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Because as time goes on, more and more research is performed, and knowledge is accumulated and published. Early on, the literature is not abundant. Also, it is easier to identify and locate relevant literature now.

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Although other answers have already mentioned this as one factor, I believe that the main driver for increased citations is simply the fact that it is much, much easier to rapidly and exhaustively search academic literature now than in the 1940s or 1950s. (In economic parlance, the "search costs" have decreased.) Academics who are operating now can easily use online search resources like JSTOR or Google Scholar to find papers on a topic of interest, and it is extremely simple to identify large numbers of related papers very rapidly. In my experience, I can begin research on a topic where I have no previous knowledge of the literature, and within a few hours I can comfortably identify twenty or thirty relevant papers.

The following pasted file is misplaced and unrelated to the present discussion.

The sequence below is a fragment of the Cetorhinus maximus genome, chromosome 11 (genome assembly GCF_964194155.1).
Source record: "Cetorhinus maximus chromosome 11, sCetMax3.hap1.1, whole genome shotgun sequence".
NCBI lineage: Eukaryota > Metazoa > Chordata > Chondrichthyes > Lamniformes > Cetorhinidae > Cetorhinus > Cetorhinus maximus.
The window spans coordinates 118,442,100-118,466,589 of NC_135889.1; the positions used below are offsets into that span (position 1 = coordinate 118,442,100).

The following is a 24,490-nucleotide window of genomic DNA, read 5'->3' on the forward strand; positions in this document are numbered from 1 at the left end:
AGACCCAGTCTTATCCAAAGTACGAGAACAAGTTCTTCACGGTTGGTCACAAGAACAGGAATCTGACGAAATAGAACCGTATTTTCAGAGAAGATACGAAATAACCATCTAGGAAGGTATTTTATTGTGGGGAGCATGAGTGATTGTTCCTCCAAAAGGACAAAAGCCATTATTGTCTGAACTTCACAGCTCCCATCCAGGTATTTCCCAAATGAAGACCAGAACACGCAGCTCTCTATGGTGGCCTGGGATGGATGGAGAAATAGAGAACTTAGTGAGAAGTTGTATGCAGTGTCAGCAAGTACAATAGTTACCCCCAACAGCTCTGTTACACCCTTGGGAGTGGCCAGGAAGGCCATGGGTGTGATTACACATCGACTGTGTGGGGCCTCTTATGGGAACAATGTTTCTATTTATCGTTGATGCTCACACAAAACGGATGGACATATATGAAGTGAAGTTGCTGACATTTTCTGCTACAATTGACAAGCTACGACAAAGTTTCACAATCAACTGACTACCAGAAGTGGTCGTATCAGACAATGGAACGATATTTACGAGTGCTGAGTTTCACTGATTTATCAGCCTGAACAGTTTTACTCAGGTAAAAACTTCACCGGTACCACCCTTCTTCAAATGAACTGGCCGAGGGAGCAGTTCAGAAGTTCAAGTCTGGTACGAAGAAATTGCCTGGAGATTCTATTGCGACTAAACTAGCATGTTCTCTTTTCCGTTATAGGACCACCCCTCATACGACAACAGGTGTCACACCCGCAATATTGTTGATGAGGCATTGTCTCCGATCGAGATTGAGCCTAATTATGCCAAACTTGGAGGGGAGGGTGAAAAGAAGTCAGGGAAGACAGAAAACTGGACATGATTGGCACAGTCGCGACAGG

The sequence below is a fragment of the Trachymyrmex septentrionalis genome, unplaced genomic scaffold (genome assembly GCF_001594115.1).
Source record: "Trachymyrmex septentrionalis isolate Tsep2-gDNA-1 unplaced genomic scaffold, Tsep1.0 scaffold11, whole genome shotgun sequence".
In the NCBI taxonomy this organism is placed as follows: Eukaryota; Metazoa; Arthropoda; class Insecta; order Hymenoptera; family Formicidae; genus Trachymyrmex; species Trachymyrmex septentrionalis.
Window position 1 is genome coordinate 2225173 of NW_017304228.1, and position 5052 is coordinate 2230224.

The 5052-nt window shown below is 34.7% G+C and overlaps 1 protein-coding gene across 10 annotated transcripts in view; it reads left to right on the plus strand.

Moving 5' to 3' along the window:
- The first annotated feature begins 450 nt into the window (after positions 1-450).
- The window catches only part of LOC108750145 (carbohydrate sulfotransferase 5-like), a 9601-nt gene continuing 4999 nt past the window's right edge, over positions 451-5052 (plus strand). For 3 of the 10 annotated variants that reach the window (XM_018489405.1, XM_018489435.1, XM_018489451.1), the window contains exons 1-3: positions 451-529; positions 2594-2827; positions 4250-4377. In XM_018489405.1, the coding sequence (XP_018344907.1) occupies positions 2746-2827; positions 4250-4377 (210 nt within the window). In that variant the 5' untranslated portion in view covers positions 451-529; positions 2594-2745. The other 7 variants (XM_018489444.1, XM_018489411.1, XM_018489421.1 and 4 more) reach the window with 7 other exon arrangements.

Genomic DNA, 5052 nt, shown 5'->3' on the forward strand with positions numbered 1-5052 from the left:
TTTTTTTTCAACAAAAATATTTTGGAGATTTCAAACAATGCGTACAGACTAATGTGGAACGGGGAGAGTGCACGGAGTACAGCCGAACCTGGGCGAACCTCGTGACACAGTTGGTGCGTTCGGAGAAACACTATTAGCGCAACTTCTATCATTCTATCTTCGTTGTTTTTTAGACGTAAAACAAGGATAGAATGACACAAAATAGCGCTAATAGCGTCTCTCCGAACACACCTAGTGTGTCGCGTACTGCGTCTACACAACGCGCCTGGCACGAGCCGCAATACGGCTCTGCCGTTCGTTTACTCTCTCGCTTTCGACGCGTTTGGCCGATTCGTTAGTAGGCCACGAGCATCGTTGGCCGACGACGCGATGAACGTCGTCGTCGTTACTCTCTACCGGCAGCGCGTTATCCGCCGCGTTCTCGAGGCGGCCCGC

If one compares this to the difficulties of research through libraries in the 1940s and 1950s, the difference is quite staggering. In those days, even finding one paper would have required travelling to the library (no sitting on your computer in the office for you!), searching printed index-cards, and finding physical copies of the paper in the stacks. It could also require journals to be physically transported between libraries before being available to you. Obscure works might be present in only a small number of libraries, and it would be difficult to be alerted to their existence at all. While it is certainly true that there are other factors at play (e.g., the accumulation of more work over time), my suspicion is that most of this is down to diminished search costs.

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    Indeed, it is easy to forget what searching the literature was like. I spent hours and days in the library when I was in graduate school, seeking all possible papers relevant to my work. Twenty-five years later, I revisited one of the topics in my dissertation. It took about five minutes on the internet to find several papers I had missed in my pre-internet search. May 7, 2020 at 17:05